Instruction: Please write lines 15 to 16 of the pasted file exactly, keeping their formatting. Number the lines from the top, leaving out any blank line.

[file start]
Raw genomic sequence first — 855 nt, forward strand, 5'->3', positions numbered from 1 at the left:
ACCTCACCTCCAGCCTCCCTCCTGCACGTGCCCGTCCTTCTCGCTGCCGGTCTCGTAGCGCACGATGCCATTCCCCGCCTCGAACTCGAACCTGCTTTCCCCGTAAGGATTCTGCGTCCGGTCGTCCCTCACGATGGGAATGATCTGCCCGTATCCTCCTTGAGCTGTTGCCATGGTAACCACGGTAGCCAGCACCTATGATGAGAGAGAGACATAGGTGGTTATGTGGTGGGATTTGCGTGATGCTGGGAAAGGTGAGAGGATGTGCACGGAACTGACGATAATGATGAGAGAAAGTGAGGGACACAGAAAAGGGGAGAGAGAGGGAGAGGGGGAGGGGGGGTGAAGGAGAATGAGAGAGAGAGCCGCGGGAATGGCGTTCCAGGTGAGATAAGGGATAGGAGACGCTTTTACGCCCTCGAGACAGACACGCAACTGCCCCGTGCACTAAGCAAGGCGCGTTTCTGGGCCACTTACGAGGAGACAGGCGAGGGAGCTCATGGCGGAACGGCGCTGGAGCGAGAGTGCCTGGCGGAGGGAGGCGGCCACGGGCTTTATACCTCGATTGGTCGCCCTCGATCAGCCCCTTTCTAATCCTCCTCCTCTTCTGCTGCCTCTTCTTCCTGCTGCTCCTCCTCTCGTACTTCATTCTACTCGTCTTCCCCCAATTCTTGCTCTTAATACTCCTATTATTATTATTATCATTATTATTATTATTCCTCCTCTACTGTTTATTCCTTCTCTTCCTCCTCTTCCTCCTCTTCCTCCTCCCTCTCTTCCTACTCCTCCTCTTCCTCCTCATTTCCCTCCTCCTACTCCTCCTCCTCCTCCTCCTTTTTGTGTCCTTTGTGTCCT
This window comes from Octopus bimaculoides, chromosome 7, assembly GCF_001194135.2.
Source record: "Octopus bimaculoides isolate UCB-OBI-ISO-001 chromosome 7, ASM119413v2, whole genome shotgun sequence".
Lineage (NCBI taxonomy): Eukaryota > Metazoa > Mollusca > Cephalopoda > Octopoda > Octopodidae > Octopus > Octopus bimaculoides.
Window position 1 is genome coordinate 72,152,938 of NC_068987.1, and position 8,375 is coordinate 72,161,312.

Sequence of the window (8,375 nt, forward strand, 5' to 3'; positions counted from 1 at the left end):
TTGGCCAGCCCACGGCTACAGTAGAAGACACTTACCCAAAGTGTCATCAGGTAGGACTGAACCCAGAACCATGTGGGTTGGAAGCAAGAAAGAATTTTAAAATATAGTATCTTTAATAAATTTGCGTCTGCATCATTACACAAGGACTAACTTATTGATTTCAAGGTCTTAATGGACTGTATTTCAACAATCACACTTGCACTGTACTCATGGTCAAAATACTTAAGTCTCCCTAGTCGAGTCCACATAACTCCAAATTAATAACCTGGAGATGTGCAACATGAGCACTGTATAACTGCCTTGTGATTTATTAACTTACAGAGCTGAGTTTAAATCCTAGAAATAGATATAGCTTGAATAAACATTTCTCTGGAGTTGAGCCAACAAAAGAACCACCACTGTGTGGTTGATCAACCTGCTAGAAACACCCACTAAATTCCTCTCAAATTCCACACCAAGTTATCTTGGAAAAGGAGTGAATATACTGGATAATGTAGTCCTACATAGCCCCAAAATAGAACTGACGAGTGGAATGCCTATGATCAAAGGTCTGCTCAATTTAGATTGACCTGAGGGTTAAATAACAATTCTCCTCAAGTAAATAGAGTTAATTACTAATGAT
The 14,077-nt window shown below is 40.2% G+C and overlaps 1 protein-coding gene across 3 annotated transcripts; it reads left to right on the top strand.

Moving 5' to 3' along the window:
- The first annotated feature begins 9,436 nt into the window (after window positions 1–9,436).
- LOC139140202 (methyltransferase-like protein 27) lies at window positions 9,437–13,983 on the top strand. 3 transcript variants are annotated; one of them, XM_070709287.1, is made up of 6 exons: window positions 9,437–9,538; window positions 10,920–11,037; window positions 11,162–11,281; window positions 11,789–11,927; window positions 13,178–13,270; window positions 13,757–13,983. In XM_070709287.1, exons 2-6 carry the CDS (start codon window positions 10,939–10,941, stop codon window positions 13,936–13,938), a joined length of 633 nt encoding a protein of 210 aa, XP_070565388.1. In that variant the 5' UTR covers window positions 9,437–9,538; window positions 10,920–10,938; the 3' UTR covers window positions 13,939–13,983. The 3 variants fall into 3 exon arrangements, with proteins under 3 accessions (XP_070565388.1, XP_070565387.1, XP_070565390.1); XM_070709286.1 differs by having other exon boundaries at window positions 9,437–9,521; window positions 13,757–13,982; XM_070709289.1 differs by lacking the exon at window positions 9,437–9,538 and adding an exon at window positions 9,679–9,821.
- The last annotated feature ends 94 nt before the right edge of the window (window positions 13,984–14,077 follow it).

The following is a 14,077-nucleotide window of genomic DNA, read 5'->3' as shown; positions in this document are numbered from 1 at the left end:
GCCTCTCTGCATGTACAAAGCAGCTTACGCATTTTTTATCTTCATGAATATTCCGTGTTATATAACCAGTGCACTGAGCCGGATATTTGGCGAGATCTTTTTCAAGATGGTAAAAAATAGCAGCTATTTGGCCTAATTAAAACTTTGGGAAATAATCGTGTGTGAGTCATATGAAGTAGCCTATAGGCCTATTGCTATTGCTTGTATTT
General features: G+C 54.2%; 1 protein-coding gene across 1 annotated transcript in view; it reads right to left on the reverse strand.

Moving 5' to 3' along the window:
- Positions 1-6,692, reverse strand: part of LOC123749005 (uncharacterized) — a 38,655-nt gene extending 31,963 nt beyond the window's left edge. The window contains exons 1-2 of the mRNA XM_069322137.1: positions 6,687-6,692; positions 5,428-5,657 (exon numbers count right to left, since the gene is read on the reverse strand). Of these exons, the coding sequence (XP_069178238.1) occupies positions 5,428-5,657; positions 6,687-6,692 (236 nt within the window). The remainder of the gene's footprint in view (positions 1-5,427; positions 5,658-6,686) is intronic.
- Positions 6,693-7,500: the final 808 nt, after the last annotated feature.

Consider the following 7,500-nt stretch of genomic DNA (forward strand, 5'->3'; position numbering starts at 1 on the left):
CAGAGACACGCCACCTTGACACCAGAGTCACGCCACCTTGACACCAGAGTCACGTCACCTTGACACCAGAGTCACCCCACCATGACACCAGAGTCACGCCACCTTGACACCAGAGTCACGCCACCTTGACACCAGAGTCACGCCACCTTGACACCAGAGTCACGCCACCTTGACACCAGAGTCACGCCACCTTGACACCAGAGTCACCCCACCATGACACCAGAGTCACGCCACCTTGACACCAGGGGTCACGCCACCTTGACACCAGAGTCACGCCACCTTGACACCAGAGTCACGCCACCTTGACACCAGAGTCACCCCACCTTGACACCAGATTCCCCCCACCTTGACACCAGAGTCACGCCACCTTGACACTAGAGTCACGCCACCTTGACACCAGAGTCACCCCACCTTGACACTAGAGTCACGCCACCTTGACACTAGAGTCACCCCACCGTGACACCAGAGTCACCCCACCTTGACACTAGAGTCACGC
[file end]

GCCTCTCTGCATGTACAAAGCAGCTTACGCATTTTTTATCTTCATGAATATTCCGTGTTATATAACCAGTGCACTGAGCCGGATATTTGGCGAGATCTTTTTCAAGATGGTAAAAAATAGCAGCTATTTGGCCTAATTAAAACTTTGGGAAATAATCGTGTGTGAGTCATATGAAGTAGCCTATAGGCCTATTGCTATTGCTTGTATTT
General features: G+C 54.2%; 1 protein-coding gene across 1 annotated transcript in view; it reads right to left on the reverse strand.